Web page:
Within the Indie Author Hub, you can learn about other authors, their thoughts and opinions, what makes them tick and how their writing process works for them.
All this week I will be releasing segments of an interview I conducted with fellow fantasy author, Kat Yares. Have a look at her profile and books here.
Part 2 : Kat’s thoughts on the publishing world
How did you publish yourself? When I first started out, my short stories were always published traditionally either by print magazine or later online webzines. The four books I have out are published by myself and are available anywhere print and eBooks are sold. I decided to publish independently because of the ease of it, the money issue and the want (need) to be in control all influenced my decision. I have long held the idea of why pay others for something you can do yourself. With distributors now, like CreateSpace, KDP, Smashwords, etc), needing a publisher that took the major share of the profits no longer seemed like a good idea.
Do you think Indie Authors are looked down on by their traditionally published colleagues? I think it is still very prevalent, both from those already traditionally published and those that want to be with one of the big houses. I read comments daily from TP authors who say they would never lower themselves to self-publishing. I also know a good many that are working the hybrid model and others that have turned their backs on traditional publishing all together.
What do you think the future of publishing will be? I don’t think print books are going to go away. Although I love my Kindle, I still love to pick up and read a book on paper, whether that be hardback or paperback. My personal library will attest to that – with over 5,000 books and at least a couple added to that number every month.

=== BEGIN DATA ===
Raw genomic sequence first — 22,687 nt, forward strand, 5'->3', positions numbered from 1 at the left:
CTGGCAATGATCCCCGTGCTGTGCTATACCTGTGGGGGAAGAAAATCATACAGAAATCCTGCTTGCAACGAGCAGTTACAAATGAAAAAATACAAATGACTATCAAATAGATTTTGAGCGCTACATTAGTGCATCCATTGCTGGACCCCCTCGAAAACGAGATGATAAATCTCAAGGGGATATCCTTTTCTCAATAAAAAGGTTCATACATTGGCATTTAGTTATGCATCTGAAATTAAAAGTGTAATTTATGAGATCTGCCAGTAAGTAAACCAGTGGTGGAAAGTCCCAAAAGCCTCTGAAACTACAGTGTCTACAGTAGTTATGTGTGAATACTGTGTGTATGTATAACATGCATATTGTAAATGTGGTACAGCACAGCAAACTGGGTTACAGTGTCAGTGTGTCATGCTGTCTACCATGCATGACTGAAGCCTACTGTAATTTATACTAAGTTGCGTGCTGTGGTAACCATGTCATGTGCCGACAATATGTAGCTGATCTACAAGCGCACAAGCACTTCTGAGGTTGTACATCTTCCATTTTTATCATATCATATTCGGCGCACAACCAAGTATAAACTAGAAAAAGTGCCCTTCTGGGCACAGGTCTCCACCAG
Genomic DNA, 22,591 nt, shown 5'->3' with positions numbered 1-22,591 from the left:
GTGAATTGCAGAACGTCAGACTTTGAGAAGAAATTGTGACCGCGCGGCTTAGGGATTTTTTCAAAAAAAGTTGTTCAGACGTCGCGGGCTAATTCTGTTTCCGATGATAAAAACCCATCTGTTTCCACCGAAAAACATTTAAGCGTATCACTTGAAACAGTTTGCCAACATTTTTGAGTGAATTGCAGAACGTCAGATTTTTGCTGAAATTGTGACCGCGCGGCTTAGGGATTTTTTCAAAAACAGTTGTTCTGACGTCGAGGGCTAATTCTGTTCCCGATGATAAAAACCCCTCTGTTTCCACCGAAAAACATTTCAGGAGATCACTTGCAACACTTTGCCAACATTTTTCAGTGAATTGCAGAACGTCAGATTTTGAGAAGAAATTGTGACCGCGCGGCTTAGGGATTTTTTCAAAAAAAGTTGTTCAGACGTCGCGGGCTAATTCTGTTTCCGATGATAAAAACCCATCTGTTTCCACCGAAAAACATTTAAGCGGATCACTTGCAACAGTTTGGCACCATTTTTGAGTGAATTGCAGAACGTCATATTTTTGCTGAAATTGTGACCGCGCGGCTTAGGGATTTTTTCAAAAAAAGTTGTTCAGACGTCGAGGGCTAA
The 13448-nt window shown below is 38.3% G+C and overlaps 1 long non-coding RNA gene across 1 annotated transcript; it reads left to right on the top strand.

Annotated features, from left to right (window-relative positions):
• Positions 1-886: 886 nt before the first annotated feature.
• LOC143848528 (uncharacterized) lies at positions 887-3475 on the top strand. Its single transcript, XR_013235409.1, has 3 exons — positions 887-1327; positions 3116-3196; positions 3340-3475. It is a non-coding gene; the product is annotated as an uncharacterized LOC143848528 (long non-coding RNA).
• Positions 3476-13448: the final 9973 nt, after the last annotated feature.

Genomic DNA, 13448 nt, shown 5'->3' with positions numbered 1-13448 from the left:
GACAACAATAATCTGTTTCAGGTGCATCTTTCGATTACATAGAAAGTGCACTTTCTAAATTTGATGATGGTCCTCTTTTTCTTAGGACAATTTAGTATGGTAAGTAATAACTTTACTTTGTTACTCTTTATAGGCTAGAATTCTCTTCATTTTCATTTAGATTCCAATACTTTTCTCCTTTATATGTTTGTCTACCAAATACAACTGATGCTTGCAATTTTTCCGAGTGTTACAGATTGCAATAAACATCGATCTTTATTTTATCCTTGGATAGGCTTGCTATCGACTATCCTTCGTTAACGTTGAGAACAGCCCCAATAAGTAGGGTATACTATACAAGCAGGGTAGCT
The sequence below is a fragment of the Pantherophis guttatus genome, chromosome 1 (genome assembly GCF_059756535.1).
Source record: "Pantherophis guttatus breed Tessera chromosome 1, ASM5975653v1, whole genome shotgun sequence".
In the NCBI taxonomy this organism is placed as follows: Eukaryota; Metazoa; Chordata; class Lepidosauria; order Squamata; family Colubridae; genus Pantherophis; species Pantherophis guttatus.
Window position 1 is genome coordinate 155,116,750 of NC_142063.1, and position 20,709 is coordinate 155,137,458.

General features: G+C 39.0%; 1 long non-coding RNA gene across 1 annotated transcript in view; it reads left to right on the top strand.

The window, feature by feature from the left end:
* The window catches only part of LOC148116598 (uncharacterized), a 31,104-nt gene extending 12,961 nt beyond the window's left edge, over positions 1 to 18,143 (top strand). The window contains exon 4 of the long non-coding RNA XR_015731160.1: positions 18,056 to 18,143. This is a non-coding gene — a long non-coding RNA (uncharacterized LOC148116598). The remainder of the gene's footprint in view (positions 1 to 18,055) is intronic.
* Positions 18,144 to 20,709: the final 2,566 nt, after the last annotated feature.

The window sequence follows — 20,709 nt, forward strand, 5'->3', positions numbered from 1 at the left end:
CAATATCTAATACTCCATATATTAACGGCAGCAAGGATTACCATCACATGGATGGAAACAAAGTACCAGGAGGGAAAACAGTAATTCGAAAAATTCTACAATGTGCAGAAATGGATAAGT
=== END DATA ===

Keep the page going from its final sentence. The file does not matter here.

Is there a place for the traditional publisher anymore? I don’t think they are going away either. Too many author egos need to be fed by getting past the gatekeepers of traditional big house publishers. I do think traditional publishers are going to have to change the way they do business to stay alive in this ever changing marketplace though.
Is it necessary for Authors to have an agent these days? If an author wants to get into the big houses, then yes, an agent will be a necessary evil. I do not believe they are needed for the Indie author at all. Those agents that are now assisting in self-publishing are, in my own humble opinion, only there to garner their 15 percent of the sales for the authors they represent.
What would you do if an agent asked to work with you? I would, most likely, politely decline.
What could an agent bring to the pot that could help you as an author? These days, I really don’t think an agent brings much of anything to the table for Indie author. While agents do try to get the author a traditional publishing deal, the 10 – 15 percent of what the author receives leaves less money in the writer’s pockets. And since traditional publishing is expecting as much out of their writers, i.e., marketing, promotion, etc., I just do not see the need for either. At least, not for myself.
What’s your top tip for aspiring authors? Write from the heart, money will follow.